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Posted April 25, 2010
THOUGHT PROVOKING AND ORIGINAL
Ever noticed how often lately we've been pleasantly surprised when reading or listening to a book by a first-time author? It's almost as if you've suddenly discovered something wonderful, and can't wait to tell your friends about it. Many are telling their pals about THE LANGUAGE OF SECRETS by California screenwriter Dianne Dixon. It's original, compelling, and tends to make one think about his or her personal values.
Justin Fisher should be happily content. He's the manager of a plush hotel, happily married to a wonderful woman, and father of a fine young son. However, his contentment isn't quite complete because he wonders about his past - he has been estranged from his boyhood family and there are some really blank spots in his early years.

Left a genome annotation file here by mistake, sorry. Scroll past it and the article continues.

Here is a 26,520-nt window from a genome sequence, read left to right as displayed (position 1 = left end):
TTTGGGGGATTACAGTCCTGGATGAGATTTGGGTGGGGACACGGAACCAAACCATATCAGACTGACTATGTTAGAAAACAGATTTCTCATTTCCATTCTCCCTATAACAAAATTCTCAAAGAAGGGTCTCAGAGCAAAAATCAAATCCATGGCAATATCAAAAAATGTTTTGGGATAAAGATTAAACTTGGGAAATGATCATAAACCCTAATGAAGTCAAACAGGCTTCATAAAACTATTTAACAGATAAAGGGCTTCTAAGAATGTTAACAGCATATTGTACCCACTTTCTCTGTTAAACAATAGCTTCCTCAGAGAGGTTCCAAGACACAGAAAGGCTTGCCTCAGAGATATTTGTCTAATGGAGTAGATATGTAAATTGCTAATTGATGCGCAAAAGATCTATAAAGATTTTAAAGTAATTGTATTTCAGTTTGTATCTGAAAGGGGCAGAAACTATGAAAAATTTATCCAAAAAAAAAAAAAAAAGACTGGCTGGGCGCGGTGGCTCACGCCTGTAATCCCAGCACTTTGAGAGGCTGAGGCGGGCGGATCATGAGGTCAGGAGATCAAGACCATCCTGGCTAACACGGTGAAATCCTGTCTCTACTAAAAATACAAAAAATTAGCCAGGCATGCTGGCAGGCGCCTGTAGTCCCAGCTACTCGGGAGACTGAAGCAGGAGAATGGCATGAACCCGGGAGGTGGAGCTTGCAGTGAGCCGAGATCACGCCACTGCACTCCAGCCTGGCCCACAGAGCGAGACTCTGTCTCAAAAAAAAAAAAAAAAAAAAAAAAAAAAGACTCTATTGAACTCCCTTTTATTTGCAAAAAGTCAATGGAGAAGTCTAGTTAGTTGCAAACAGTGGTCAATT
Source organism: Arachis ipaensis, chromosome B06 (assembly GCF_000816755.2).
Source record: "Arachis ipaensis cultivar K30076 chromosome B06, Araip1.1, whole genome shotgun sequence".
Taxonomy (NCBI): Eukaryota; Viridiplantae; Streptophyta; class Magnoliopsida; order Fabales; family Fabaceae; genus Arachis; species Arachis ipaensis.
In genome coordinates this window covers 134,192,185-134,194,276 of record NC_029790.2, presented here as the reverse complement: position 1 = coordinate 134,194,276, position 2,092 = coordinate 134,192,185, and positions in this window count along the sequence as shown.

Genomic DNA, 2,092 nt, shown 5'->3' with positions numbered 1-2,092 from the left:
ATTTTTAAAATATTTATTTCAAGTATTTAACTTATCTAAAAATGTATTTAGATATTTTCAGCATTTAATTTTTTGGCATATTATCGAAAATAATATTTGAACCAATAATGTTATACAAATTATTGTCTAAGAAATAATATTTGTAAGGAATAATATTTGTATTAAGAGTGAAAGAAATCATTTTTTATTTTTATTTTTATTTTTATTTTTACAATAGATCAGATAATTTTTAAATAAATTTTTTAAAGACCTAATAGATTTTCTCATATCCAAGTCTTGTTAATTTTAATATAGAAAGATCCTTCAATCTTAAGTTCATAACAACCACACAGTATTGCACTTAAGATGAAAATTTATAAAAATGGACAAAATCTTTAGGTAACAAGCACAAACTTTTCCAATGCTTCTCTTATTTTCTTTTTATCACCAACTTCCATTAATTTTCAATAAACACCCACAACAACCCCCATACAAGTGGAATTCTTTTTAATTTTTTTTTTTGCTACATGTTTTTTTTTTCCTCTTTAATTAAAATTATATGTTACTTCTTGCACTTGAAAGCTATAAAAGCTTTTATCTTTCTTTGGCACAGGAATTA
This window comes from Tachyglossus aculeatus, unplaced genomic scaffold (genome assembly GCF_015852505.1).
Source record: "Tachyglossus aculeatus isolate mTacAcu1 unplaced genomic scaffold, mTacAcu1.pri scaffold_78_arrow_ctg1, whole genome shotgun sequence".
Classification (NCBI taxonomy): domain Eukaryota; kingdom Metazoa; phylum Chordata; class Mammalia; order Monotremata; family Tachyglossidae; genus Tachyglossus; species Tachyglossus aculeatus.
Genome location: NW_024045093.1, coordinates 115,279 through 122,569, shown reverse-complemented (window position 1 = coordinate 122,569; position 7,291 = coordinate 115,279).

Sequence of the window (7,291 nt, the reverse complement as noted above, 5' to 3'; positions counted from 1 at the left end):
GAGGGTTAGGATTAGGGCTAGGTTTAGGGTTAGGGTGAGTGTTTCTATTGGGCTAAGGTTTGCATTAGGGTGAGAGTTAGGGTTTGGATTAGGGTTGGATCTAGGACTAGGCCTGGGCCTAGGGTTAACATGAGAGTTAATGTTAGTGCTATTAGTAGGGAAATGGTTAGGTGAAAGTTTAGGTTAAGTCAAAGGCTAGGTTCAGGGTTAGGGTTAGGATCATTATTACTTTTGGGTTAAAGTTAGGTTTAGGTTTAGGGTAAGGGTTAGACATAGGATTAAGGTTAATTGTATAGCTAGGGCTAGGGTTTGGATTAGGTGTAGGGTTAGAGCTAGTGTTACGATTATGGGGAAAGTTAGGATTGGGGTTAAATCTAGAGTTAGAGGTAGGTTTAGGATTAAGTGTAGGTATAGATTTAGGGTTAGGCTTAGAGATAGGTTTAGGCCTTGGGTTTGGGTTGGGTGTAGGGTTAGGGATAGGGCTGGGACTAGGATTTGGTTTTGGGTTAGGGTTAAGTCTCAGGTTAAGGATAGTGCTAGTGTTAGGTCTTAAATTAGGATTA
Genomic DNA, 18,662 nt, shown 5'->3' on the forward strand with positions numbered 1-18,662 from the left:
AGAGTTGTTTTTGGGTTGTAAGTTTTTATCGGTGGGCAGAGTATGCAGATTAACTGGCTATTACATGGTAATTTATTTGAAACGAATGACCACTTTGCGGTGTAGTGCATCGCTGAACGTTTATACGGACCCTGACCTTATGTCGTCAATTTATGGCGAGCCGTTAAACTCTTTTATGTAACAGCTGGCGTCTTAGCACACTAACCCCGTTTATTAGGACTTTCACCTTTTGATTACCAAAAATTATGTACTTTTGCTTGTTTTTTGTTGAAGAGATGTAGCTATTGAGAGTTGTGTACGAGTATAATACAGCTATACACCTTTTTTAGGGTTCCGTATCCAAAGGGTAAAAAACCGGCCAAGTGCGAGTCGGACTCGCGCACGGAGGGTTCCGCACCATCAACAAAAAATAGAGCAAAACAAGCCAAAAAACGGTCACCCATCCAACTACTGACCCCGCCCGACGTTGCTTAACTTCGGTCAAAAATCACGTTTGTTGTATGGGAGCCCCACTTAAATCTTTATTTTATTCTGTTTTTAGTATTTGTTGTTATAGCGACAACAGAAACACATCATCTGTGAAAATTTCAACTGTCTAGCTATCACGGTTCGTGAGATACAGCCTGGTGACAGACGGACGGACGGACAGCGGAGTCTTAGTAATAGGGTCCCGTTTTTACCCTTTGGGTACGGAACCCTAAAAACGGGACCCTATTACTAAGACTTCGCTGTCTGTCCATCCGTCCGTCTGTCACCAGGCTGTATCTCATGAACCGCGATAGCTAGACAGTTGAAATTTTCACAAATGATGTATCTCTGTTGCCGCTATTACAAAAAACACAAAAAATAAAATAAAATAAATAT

Feeling that it's time to put questions and unhappiness behind him he returns to California in hopes of reconnecting with his family. Once there it is shock after shock. The house he once lived in is now home to strangers. He goes to the nursing home where his father had lived only to learn that his father had passed away just several weeks before Justin's arrival. Upon going to the cemetery to visit the graves of his parents he finds not two graves but three, and one belongs to him. Thomas Justin Fisher apparently died at the age of three.
Dixon relates Justin's search bu revealing his life in flashbacks to his childhood. We are privy to both past and present as he slowly and painfully discovers the truth about his mother, father and himself.
Film and stage actress Rebecca Lowman delivers a sterling reading of this highly emotional drama.
- Gail Cooke
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